Tamar river deep channel Neal Point to Weir Point 20.03.2011
The way points below were made along a transit line defined by aligning the Warren Point starboard hand buoy with the conspicuous yellow derricks at Ernesettle ammunition pontoon which is just upstream of the Tamar bridges on the Devon side.
The Warren Point Buoy is the second green can going downstream - just off this chartlet. The transit line is a good fit with the charted channel.
Close after low water on this spring tide the channel was sounded at all these way points and found to be more than 2.3 metres deep. (My stick was only 2.5m) This was at between 1 hour and 1 hour 15 mins after LW Devonport at 1221 GMT height 0.1 m , the lowest tide of the year.
WP 5 N 50 25’ 77 W 04 11’ 92 WP 6 N 50 25’ 86 W 04 11’ 91
WP 7 N 50 26’ 01 W 04 11’ 88 WP 8 N 50 26’ 08 W 04 11’ 87
WP 9 N 50 26’ 15 W 04 11’ 86 WP10 N 50 26’ 23 W 04 11’ 86
This transit is the one I have followed for many years to negotiate the channel over the mussel beds without difficulty . The way points may prove useful in poor visibility, especially if a strong cross tide is running which could set you onto the mud.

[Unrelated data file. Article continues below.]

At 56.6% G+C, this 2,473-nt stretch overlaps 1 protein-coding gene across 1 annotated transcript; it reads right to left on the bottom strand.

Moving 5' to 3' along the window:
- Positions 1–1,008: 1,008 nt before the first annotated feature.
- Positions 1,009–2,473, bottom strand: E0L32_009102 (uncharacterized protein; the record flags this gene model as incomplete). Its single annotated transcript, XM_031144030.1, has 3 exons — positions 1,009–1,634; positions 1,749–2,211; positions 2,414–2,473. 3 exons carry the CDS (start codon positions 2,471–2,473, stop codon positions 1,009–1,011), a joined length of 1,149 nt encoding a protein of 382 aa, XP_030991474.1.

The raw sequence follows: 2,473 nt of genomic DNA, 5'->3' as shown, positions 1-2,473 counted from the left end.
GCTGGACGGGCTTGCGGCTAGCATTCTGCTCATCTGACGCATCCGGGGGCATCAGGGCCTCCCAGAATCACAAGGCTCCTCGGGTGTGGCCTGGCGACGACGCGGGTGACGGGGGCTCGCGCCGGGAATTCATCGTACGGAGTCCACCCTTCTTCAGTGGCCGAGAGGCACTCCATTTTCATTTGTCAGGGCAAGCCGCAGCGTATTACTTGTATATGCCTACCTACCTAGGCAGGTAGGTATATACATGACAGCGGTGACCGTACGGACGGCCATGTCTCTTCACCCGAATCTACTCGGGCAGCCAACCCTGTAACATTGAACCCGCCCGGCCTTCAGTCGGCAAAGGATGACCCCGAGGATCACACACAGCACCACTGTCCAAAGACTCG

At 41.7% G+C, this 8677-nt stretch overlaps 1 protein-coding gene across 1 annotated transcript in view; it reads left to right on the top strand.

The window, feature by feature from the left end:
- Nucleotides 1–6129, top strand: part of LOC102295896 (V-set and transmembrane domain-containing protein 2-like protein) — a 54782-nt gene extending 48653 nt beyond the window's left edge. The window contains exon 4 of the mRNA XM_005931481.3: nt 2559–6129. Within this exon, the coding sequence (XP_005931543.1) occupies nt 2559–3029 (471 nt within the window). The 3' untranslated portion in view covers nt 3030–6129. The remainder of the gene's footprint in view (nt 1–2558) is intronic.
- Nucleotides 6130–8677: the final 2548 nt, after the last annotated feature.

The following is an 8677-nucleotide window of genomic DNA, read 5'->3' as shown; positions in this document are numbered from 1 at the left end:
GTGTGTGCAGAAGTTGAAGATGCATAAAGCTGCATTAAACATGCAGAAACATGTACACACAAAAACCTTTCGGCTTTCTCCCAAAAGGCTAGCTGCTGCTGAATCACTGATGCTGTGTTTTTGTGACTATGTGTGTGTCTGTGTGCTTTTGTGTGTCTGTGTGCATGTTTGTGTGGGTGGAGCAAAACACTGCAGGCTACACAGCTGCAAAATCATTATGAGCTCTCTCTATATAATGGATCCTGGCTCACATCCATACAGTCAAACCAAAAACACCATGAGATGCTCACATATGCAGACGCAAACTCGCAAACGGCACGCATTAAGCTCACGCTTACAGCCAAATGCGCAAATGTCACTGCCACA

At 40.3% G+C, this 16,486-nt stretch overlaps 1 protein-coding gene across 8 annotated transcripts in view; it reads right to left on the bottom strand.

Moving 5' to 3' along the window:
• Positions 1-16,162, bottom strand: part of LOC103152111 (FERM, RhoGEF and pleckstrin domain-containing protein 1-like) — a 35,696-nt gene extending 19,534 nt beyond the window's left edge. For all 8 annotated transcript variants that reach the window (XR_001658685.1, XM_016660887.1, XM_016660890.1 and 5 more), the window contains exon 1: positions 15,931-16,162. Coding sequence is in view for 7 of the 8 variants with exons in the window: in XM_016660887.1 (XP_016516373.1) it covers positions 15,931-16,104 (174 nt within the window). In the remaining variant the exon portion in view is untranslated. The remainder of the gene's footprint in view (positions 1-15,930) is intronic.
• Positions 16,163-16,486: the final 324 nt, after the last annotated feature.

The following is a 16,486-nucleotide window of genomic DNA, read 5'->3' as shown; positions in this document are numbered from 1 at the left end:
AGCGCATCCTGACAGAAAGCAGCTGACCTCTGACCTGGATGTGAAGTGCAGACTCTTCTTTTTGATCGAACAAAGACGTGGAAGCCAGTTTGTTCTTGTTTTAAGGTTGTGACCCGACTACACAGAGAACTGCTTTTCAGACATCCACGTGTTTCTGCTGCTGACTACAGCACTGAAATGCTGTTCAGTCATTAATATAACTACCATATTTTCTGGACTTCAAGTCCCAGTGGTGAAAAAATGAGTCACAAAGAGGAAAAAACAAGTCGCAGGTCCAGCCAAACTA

Mick Johnson 21.03.11
FOLLOW THE LINKS BELOW FOR THE ASSOCIATED PILOTAGE NOTES
Simon Martin has kindly forwarded the photograph on the left and that below.
Ted Coryton, the pilot of the aircraft, took them at Simon’s request during the equinoctial spring tides of 2011.
They show the shallow patches below Cargreen, and they shouldn’t have changed that much in four years since then.
Simon has pointed out that you can just make out why you need to keep a straight line from the mark on the west bank right down to the green buoys, and then take a right turn, all without straying too far east.
(With thanks to Ted Coryton and Simon Martin)
The above photographs nicely complement Mick Johnson’s pilotage information below.